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Euro 2021: why does the Spanish anthem have no lyrics?

When Italy and Spain take to the pitch at Wembley Stadium for the first Euro 2020 semi-final, only one side will be belting out the words to their national anthem.

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Euro 2021: why does the Spanish anthem have no lyrics?
KIRILL KUDRYAVTSEV AFP

During Spain’s disastrous 2014 World Cup campaign, when the reigning world and European champions had headed to Brazil as one of the favourites for the title only to fall at the first hurdle, a British commentator offered a suggestion for the side’s woes ahead of the crucial second group game against Chile, hot on the heels of a 5-1 drubbing by the Netherlands in the opener: "There’s no passion," was the diagnosis. "They don’t even sing the anthem."

Spanish anthem one of four with no lyrics

Whatever the explanation for the players’ lack of cohesion on the pitch in Brazil, it didn’t have anything to do with vocal harmony before the games. The Spanish national anthem, the Marcha Real, is one of only four in the world that has no lyrics, along with those of Bosnia and Herzegovina, Kosovo and San Marino, despite also being one of the oldest in existence with the first record of the Royal March being used dated to 1761.

It has also been used in its original version since then, despite a few question marks over who the composer might have been (a long and erroneous story perpetuated by various publications led many to believe Frederick II of Prussia was behind the tune) with the Bartolomé Pérez Casas orchestration being declared by Royal Decree to the be the official version in 1908. It remained so until a version by Francisco Grau was similarly ennobled as the official anthem in 1997.

Franco's version of Royal March ditched in 1978

In any case, the Spanish Marcha Real has had no lyrics since 1978, when the lyrics adopted by the authoritarian regime of Francisco Franco were abandoned following the dictator’s death as a new Spanish Constitution was ushered in. There was a previous version in use during the reign of Alfonso XIII, which also had lyrics. Alfonso's monarchy came to an end when the Second Spanish Republic was declared in 1931, a precursor to the civil war that would eventually be won by Franco’s Nationalist forces in 1939.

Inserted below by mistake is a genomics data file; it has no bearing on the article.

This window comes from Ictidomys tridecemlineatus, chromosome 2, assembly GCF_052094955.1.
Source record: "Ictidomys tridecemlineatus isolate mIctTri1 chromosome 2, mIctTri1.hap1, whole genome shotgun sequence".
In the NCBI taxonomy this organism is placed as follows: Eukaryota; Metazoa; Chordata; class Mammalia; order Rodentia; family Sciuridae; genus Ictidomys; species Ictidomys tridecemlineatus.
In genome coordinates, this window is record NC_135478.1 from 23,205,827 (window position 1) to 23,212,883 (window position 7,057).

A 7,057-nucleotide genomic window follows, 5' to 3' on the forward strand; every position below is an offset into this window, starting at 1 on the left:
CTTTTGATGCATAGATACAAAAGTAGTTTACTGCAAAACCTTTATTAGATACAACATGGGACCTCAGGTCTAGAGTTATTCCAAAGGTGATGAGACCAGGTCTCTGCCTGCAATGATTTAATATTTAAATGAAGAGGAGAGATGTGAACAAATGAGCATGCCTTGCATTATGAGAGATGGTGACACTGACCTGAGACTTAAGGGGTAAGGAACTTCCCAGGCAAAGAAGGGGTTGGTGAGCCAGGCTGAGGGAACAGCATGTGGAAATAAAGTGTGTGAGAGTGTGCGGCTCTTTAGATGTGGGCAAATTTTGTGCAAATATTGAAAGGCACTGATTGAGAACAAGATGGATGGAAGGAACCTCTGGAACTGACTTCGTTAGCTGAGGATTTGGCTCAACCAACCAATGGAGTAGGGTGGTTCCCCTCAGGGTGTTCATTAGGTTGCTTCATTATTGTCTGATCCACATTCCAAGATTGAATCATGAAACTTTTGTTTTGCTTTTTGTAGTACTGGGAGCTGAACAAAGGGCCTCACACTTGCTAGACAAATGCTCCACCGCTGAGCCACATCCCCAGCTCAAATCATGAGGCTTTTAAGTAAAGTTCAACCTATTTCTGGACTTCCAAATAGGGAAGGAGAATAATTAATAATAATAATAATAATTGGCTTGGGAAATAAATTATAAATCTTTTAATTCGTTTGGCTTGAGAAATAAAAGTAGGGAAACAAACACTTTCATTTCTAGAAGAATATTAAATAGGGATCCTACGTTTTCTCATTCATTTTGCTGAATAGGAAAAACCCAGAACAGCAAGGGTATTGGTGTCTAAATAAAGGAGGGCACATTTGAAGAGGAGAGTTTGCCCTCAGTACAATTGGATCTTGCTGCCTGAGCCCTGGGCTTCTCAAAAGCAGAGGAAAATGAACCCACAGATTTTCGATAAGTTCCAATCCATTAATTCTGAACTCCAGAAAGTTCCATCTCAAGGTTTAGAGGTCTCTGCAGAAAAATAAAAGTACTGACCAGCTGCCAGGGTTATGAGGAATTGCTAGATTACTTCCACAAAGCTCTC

During the Second Republic (1931-39) the Marcha Real was shelved for the Himno de Riego, which did come with lyrics by Evaristo Fernández de San Miguel set to José Melchor Gomis’ composition in honour of Spanish general Rafael del Riego y Flórez, one of the leaders of an 1820 anti-absolutist military revolt against the rule of Ferdinand VII, which demanded the restoration of the liberal 1812 Constitution.

This replacement anthem was employed during the resulting Liberal Triennium period from 1820-23 and for the duration of the First Spanish Republic from 1873-84. It also served as the anthem of the Spanish Republican government-in-exile from 1939-1977.

Unsuccessful attempts to add lyrics

There have been several attempts to add some lyrics to the 1997 version of the Marcha Real, but these have generally met with resistance due to the historical regional identities forged across Spain and the autonomous and semi-autonomous nature of several of Spain's comunidades. A 2018 version by Spanish singer Marta Sánchez was roundly panned in the national press.